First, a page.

Tourists chased off for not tipping
Cape Town - An incident in which a Kalk Bay restaurant chased away a patron who apparently didn’t leave the waitress a decent tip has raised questions on local tipping etiquette, and what amount is considered reasonable for good service.
A patron who witnessed the incident at Cape to Cuba in Kalk Bay last Friday wrote to the Weekend Argus to explain.
“There were some people from Gauteng… they tipped the waitress 5 percent instead of the expected 10 percent. The proclaimed owner of the restaurant chased them out… like dogs... and telling them to go back to Gauteng and not return to her restaurant.”
The restaurant did not respond to a request for comment.
However, comments left on Tripadvisor – an international tourism ratings website – indicated it was not the first time
the restaurant got crabby about tips to its staff.
According to one post, a group of patrons were “challenged as to why we didn’t leave a bigger tip”.
Another poster wrote in 2010 that “the waiter had the audacity to call us back and tell us that we have to tip him 10 percent”.
So what constitutes a reasonable tip?
Restaurant Association of South Africa chief executive Wendy Alberts is adamant there are no laws regulating tipping in South Africa. It was at the discretion of the customer “for service that exceeds expectations”.
Alberts said a 10 percent tip was generally the norm in South Africa, but added there was an expectation that this amount should always be paid.
“In some cases we find the restaurant doesn’t pay minimum wages, and waiters are working for tips. And, when they aren’t tipped, they can turn quite hostile.”
She explained there were varying skills levels among waiting staff in this country, with very few professional waiters. Despite this, some restaurants charged an “obnoxious” service fee of about 20 percent.
Service charges were acceptable if it was made clear before the bill arrived that a service charge would be added (provided it went to the waiter and not the restaurant), or in the case of large tables.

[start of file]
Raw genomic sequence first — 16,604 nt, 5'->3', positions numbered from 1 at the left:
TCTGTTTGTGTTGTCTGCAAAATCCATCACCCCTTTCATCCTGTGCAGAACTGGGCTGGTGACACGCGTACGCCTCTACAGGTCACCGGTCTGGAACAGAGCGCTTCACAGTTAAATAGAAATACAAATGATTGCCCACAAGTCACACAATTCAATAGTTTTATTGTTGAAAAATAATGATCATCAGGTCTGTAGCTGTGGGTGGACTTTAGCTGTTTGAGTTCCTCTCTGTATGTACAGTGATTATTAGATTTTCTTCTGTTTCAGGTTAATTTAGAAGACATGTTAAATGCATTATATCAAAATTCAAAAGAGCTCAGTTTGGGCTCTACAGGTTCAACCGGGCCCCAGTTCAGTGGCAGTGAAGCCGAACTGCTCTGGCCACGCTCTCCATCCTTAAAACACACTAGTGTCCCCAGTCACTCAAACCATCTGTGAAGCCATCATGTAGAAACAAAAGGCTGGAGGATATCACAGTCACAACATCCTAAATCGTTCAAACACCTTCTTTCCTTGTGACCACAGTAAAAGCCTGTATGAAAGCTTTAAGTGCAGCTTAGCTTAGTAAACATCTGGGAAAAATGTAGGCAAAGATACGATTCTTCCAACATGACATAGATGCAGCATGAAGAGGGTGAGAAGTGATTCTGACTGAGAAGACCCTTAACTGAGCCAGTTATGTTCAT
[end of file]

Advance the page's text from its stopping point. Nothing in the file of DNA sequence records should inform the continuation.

“At this time of year, there are a lot of large bookings for Christmas parties,” she said.
But if the first mention of a service charge was at the bottom of the bill in fine print, and the customer felt the service had not been up to scratch, they had the right to complain.
Cape Town Tourism’s website says a 10 to 15 percent tip is standard.
But various Cape establishments said that, when it came to tipping, amounts varied.
Evan Faull, owner of the Knead chain of cafés, said it was an industry norm that bigger tables paid a service fee (at Knead this is 8 percent), but everything else was at the customer’s discretion.
“Waiters earn a basic minimum wage, and then work for tips. So if they have a large table, it could take them out of circulation for a while, which is why we charge the service fee.”
On average, Knead staff received tips of about 12 percent. Their best waiters earned between 15 and 18 percent.
If staff harassed patrons over bad tips, it could lead to a written warning.
Manuel de Abreu, manager of Arnold’s in Kloof Street, said the restaurant’s policy that it charged a 10 percent service fee for tables of six people or more was printed on its menu.
“Tipping is at the customer’s discretion– our waiters earn tips which average 10 to 12 percent,” he said.
He added that many foreign visitors did not know what amount to tip, or sometimes thought the 14 percent VAT charge reflected on the bill was a service fee.
Nic Haarhoff, owner of El Burro restaurant in Green Point, said they charged a 12 percent service fee on tables of 10 or more.
When someone did not tip, a manager may ask the customer if the service was up to their satisfaction, he said.
“In some instances they will tell me that the waitress was absent, or their food took too long. So it’s also a good way to get feedback.
“But you have to be very careful about how you handle that, because it could blow up very quickly.”